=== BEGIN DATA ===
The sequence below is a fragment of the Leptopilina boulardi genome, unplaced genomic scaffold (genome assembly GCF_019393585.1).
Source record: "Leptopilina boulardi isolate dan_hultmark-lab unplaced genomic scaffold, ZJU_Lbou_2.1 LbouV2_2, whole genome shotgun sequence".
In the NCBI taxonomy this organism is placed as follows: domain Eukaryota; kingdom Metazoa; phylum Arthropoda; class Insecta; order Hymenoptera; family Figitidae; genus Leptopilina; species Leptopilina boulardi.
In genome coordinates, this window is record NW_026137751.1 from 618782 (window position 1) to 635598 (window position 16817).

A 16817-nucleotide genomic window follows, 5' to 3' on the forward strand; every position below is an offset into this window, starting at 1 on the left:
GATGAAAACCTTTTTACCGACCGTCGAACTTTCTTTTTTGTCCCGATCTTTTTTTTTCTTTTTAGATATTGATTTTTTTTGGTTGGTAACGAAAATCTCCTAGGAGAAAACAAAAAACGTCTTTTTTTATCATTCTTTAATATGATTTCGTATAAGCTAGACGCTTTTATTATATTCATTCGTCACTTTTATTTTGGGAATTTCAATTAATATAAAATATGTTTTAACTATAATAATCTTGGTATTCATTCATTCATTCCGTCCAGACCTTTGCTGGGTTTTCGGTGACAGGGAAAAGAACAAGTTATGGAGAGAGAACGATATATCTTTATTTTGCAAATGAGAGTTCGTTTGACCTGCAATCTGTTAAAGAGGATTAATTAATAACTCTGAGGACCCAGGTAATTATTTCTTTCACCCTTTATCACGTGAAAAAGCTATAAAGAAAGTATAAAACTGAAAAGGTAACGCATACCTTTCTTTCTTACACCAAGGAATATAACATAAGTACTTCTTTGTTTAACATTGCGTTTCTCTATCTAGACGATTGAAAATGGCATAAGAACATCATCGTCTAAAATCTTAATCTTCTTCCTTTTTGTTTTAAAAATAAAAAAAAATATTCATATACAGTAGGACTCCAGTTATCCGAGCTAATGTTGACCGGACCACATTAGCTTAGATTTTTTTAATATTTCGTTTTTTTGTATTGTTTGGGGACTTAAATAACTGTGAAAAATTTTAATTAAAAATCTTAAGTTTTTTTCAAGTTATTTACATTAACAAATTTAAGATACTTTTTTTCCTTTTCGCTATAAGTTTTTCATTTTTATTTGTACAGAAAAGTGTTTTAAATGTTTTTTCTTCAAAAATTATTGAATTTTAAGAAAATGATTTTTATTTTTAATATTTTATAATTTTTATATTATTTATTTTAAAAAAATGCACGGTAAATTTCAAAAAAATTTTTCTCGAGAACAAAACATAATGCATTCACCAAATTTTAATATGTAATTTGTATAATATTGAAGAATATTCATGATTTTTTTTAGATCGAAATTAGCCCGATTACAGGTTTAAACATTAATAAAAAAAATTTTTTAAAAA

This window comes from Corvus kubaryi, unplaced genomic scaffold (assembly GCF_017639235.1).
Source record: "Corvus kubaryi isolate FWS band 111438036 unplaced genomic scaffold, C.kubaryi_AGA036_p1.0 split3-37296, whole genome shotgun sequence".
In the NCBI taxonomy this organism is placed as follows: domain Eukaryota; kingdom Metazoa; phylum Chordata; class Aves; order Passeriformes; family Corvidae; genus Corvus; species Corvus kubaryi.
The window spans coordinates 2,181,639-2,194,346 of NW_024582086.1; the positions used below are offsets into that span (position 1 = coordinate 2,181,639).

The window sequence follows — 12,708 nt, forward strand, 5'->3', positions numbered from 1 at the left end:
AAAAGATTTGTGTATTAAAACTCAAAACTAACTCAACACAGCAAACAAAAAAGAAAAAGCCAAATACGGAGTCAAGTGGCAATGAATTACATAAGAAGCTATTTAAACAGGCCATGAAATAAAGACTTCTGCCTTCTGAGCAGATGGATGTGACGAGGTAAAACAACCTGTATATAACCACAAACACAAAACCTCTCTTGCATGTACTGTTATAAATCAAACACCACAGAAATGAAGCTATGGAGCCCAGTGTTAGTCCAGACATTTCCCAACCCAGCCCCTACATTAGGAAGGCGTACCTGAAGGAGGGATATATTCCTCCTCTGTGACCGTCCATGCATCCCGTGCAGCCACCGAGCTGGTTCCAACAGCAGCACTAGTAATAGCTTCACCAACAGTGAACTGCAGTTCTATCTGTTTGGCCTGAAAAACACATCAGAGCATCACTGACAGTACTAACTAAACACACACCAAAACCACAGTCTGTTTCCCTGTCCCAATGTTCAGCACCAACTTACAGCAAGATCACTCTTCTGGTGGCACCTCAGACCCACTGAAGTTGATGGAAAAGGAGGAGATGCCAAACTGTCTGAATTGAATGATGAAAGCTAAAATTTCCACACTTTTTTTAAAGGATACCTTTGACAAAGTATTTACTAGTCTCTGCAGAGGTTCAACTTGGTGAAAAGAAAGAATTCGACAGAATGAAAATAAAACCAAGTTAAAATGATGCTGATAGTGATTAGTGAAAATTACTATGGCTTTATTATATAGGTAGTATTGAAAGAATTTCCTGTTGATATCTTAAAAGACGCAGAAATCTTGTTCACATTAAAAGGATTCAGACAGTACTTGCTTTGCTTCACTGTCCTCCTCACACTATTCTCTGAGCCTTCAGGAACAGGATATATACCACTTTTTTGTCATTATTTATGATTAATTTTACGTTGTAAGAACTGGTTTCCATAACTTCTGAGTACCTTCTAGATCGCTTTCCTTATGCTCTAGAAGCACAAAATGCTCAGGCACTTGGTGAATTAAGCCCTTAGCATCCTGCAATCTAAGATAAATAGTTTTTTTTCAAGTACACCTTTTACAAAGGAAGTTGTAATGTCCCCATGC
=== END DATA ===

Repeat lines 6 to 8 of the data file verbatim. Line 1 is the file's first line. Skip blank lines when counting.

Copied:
GATGAAAACCTTTTTACCGACCGTCGAACTTTCTTTTTTGTCCCGATCTTTTTTTTTCTTTTTAGATATTGATTTTTTTTGGTTGGTAACGAAAATCTCCTAGGAGAAAACAAAAAACGTCTTTTTTTATCATTCTTTAATATGATTTCGTATAAGCTAGACGCTTTTATTATATTCATTCGTCACTTTTATTTTGGGAATTTCAATTAATATAAAATATGTTTTAACTATAATAATCTTGGTATTCATTCATTCATTCCGTCCAGACCTTTGCTGGGTTTTCGGTGACAGGGAAAAGAACAAGTTATGGAGAGAGAACGATATATCTTTATTTTGCAAATGAGAGTTCGTTTGACCTGCAATCTGTTAAAGAGGATTAATTAATAACTCTGAGGACCCAGGTAATTATTTCTTTCACCCTTTATCACGTGAAAAAGCTATAAAGAAAGTATAAAACTGAAAAGGTAACGCATACCTTTCTTTCTTACACCAAGGAATATAACATAAGTACTTCTTTGTTTAACATTGCGTTTCTCTATCTAGACGATTGAAAATGGCATAAGAACATCATCGTCTAAAATCTTAATCTTCTTCCTTTTTGTTTTAAAAATAAAAAAAAATATTCATATACAGTAGGACTCCAGTTATCCGAGCTAATGTTGACCGGACCACATTAGCTTAGATTTTTTTAATATTTCGTTTTTTTGTATTGTTTGGGGACTTAAATAACTGTGAAAAATTTTAATTAAAAATCTTAAGTTTTTTTCAAGTTATTTACATTAACAAATTTAAGATACTTTTTTTCCTTTTCGCTATAAGTTTTTCATTTTTATTTGTACAGAAAAGTGTTTTAAATGTTTTTTCTTCAAAAATTATTGAATTTTAAGAAAATGATTTTTATTTTTAATATTTTATAATTTTTATATTATTTATTTTAAAAAAATGCACGGTAAATTTCAAAAAAATTTTTCTCGAGAACAAAACATAATGCATTCACCAAATTTTAATATGTAATTTGTATAATATTGAAGAATATTCATGATTTTTTTTAGATCGAAATTAGCCCGATTACAGGTTTAAACATTAATAAAAAAAATTTTTTAAAAA

This window comes from Corvus kubaryi, unplaced genomic scaffold (assembly GCF_017639235.1).
Source record: "Corvus kubaryi isolate FWS band 111438036 unplaced genomic scaffold, C.kubaryi_AGA036_p1.0 split3-37296, whole genome shotgun sequence".